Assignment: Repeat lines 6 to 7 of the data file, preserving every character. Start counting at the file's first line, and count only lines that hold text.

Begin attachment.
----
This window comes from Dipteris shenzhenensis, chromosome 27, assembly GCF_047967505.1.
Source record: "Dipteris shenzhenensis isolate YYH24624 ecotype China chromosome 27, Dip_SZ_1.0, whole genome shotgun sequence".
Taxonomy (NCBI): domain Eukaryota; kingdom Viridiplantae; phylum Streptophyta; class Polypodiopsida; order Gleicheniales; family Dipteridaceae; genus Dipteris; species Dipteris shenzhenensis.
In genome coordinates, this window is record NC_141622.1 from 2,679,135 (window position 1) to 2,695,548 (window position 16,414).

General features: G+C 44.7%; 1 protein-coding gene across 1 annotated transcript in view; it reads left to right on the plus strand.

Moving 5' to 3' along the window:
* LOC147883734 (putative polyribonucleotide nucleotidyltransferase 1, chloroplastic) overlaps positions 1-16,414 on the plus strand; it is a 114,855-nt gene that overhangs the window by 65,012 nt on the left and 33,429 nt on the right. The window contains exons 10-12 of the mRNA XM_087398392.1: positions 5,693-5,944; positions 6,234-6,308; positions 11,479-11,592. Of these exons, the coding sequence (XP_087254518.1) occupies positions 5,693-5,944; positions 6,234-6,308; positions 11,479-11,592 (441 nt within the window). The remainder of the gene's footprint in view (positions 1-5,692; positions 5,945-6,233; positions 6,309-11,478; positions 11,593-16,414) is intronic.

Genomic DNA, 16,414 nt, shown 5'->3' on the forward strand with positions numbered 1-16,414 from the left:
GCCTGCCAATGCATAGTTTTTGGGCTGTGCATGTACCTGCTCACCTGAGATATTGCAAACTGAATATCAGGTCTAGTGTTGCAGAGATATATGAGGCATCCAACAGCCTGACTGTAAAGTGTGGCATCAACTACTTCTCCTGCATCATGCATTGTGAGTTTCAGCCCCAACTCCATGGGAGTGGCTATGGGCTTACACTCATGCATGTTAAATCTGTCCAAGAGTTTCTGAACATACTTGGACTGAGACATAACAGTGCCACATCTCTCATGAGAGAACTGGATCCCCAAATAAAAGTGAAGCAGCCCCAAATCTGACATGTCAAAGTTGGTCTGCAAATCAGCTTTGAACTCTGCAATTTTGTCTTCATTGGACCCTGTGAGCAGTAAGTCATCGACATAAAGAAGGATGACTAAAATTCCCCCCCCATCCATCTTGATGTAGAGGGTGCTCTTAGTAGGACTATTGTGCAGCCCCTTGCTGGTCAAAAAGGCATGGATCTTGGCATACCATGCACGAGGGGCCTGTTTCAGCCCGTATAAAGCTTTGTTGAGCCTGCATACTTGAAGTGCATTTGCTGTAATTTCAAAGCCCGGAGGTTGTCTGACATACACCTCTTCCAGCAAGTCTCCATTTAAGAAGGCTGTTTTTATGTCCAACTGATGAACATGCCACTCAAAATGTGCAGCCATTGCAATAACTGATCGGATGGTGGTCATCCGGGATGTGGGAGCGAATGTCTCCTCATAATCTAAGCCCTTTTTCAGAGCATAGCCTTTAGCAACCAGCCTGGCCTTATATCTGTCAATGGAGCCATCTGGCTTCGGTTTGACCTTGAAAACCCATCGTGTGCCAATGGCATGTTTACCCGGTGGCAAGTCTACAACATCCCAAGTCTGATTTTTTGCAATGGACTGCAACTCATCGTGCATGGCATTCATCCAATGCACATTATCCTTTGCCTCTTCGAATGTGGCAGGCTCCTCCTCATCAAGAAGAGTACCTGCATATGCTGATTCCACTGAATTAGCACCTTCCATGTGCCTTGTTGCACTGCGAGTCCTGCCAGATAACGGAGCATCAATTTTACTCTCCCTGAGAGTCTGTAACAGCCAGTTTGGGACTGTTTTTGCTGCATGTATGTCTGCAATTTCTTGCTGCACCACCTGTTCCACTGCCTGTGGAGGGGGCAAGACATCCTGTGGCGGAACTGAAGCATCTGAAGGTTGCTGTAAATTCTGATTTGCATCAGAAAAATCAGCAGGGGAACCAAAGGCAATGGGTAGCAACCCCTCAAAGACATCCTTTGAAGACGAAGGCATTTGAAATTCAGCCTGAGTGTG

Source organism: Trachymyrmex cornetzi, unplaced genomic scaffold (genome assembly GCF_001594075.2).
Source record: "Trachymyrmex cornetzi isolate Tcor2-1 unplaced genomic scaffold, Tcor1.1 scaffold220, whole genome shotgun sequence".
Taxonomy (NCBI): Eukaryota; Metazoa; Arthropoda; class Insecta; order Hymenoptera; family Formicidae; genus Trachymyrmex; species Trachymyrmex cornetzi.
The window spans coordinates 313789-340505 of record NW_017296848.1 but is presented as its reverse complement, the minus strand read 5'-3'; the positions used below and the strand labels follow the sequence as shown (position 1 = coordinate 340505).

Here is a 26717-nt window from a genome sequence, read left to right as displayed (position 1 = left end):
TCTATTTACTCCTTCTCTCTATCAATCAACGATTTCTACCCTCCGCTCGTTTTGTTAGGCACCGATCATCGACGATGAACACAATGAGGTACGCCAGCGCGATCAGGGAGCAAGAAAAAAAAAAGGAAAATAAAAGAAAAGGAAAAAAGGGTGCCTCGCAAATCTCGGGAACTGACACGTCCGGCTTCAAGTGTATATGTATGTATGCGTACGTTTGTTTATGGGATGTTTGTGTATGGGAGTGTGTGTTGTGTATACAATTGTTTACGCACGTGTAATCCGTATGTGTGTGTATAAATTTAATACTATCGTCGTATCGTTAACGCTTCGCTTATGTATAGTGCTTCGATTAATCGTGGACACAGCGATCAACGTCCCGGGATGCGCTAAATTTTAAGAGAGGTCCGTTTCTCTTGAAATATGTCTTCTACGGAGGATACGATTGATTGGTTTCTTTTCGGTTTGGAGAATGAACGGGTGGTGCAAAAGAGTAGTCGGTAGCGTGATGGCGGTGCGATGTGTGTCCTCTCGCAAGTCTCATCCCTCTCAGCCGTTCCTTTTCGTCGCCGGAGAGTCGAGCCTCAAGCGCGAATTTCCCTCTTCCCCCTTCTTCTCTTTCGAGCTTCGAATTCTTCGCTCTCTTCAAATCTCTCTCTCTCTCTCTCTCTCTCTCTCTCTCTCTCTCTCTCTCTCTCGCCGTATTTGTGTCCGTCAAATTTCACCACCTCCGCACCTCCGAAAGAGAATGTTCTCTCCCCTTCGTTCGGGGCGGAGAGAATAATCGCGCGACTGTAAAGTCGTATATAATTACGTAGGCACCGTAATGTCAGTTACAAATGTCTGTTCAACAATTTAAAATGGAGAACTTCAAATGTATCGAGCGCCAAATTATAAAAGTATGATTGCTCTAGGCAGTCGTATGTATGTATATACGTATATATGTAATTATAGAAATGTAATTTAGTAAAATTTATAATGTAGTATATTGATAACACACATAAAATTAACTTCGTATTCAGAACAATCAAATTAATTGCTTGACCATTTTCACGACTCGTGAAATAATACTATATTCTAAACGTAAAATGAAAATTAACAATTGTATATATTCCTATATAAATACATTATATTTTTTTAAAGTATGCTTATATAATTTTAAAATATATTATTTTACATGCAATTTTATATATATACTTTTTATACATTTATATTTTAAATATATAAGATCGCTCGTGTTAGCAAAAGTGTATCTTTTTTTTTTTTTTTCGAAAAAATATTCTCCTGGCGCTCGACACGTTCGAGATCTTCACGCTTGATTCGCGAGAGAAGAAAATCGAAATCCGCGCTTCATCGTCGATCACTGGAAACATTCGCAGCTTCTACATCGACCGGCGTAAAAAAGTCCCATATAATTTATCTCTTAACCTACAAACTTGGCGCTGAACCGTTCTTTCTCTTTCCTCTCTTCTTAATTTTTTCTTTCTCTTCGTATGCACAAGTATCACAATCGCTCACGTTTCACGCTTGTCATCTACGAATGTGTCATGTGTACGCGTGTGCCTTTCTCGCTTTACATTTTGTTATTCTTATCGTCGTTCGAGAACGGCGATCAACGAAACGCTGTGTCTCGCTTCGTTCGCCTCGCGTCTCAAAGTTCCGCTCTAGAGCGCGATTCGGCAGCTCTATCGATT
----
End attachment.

Moving 5' to 3' along the window:
* LOC147883734 (putative polyribonucleotide nucleotidyltransferase 1, chloroplastic) overlaps positions 1-16,414 on the plus strand; it is a 114,855-nt gene that overhangs the window by 65,012 nt on the left and 33,429 nt on the right. The window contains exons 10-12 of the mRNA XM_087398392.1: positions 5,693-5,944; positions 6,234-6,308; positions 11,479-11,592. Of these exons, the coding sequence (XP_087254518.1) occupies positions 5,693-5,944; positions 6,234-6,308; positions 11,479-11,592 (441 nt within the window). The remainder of the gene's footprint in view (positions 1-5,692; positions 5,945-6,233; positions 6,309-11,478; positions 11,593-16,414) is intronic.